The dust is starting to settle on Tuesday’s primary election, with voters narrowly rejecting a referendum to repeal the oil tax law passed by the Legislature in 2013.
While interpreting voters’ intent in any given election is a bit like reading tea leaves, there should be at least one takeaway for state lawmakers in just how close the results on Ballot Measure 1 were. The “no” vote won by just 6,880 votes out of 154,136 ballots cast, or 52.23 percent to 47.77 percent. While Alaskans agree that changes to the state’s oil tax structure were necessary, it also seems that we don’t entirely trust the motivations of the oil industry or the state government.
Just as opponents of the new tax law barely waited for the ink to dry on the bill before promising a referendum, they wasted little time in vowing to track the promises made by proponents of the tax change — and to take action should the new tax law not live up to expectations.
Our response to that rhetoric is this: Those on both sides of the oil tax debate should be closely tracking the effects of the legislation. In fact, for those in the Legislature and the administration, that’s what we elected or hired you to do.
In this region, we’ve seen the boost that increased investment by the oil industry brings to our economy. To us, the jobs created as that money cycles through our community are as important, if not more so, as the revenue going into state coffers.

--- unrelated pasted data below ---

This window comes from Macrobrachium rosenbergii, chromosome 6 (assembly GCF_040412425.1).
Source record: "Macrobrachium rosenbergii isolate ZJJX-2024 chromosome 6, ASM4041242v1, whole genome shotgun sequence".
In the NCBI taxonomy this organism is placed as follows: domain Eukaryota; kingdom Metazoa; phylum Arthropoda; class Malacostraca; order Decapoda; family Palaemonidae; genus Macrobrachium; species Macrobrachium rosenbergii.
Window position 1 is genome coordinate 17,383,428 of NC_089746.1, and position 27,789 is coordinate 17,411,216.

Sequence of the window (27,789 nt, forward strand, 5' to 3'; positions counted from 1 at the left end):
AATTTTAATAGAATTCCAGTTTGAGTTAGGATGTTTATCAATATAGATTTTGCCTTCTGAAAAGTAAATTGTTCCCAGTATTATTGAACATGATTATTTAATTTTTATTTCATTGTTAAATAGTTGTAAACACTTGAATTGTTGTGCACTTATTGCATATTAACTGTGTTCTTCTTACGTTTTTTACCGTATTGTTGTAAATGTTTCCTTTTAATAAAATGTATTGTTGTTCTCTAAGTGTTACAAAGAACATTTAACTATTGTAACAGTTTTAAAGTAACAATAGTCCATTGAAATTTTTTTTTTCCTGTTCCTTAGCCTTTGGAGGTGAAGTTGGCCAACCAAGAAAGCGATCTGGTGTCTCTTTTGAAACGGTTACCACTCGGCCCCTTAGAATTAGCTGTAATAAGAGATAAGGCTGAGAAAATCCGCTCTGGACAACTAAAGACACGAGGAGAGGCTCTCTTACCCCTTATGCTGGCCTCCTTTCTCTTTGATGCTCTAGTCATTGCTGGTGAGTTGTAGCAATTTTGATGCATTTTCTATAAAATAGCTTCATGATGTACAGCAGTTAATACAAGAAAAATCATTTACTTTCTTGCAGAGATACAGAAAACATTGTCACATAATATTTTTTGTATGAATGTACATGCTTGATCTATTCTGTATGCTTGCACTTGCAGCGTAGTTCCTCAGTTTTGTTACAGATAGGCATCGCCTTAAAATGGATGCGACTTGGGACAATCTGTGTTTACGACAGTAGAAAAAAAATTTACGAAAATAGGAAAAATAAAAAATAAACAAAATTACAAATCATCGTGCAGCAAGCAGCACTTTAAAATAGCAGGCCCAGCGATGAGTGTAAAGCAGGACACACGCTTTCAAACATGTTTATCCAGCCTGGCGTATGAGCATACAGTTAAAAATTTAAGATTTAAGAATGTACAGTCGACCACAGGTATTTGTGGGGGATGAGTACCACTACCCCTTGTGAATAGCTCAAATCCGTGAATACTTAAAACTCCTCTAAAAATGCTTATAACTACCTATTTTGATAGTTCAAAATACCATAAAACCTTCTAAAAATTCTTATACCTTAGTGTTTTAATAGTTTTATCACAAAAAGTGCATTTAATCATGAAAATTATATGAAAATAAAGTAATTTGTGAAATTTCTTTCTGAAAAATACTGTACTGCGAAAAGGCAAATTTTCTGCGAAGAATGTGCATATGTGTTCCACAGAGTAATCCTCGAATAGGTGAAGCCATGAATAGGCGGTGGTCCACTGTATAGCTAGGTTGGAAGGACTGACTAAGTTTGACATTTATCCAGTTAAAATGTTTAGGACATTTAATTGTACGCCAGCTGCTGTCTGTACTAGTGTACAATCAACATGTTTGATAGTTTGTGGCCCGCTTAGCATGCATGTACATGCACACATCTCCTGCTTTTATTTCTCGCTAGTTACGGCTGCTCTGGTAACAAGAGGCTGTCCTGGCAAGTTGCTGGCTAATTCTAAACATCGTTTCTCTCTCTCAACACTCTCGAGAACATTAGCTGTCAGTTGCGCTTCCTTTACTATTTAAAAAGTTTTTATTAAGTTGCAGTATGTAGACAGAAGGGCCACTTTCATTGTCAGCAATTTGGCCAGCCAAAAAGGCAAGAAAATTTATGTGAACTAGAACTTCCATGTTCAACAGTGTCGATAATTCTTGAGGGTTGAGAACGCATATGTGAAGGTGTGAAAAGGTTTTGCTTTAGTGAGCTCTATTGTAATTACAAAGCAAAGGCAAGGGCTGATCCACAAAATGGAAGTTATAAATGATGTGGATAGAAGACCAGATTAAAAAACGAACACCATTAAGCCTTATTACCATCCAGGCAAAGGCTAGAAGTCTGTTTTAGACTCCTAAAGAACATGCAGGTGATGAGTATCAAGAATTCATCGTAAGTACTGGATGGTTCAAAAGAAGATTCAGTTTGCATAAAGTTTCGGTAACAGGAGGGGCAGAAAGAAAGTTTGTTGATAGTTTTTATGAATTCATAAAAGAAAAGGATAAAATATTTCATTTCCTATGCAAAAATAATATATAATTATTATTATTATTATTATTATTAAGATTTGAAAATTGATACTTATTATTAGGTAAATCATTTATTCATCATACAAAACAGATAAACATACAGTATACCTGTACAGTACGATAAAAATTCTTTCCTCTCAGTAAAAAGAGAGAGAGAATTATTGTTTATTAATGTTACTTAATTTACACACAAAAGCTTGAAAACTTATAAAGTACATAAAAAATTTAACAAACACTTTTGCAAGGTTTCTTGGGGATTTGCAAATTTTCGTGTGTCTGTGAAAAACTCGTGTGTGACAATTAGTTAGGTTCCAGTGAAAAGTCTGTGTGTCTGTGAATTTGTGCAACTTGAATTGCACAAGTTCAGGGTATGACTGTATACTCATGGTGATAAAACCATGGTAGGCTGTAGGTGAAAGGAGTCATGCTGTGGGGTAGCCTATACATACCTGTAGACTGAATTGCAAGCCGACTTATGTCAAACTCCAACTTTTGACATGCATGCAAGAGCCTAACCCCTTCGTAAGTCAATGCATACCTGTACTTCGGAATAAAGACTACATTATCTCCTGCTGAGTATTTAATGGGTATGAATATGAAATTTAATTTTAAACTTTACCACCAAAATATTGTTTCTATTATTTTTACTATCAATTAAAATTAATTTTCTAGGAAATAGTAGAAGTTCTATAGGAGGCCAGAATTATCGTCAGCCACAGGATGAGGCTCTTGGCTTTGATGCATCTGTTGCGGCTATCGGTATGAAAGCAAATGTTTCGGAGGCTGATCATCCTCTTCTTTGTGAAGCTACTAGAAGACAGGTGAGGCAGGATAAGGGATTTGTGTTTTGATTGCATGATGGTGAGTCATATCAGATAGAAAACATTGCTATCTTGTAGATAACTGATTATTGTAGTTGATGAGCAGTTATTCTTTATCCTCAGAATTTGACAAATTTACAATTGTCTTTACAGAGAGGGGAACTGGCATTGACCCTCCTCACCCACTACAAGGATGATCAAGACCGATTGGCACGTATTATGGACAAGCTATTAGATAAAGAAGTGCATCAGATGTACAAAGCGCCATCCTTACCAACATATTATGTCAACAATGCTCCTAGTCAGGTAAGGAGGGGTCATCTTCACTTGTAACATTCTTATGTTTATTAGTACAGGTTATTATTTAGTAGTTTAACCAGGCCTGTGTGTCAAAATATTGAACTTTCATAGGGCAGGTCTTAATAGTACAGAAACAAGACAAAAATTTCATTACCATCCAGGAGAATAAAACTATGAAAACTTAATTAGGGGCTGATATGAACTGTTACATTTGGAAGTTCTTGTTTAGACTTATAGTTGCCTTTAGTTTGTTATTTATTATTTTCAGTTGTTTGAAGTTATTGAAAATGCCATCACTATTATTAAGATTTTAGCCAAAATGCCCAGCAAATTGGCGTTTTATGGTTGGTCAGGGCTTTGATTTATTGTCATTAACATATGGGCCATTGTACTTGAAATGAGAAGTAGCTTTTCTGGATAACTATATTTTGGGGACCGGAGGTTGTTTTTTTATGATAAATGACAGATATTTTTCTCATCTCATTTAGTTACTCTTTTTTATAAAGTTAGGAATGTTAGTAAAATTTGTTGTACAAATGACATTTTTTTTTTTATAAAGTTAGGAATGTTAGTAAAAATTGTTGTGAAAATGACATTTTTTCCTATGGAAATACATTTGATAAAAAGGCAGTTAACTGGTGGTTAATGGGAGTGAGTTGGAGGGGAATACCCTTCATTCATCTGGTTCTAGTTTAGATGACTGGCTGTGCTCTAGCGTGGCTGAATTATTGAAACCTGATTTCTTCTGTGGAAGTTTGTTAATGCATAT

That’s a part of the issue that should be examined further. Roughly 90 percent of our state budget is dependent on oil. Our state’s economy is frequently described as a three-legged stool, with oil and gas being one of the legs. We’re heavily dependent on a robust oil and gas industry.
There is optimism that the oil and natural gas will flow for decades to come, but the state would be wise to take steps to diversify our economy. As hard as the state has worked to attract new investment in the oil and gas industry, it should be doing the same for other industries. For example, with burgeoning aerospace and high-tech opportunities across the state, now is the time to invest in the state university system to train the people who will work in that field.
Of course, much of the argument around the oil tax referendum has been about which structure is better for the state’s long-term economic health, and would therefore enable that type of investment. We agree that changes to the old tax structure were needed, and we too will be watching closely for results — not just for the state’s bottom line, but for the other opportunities a healthy, diverse economy can provide.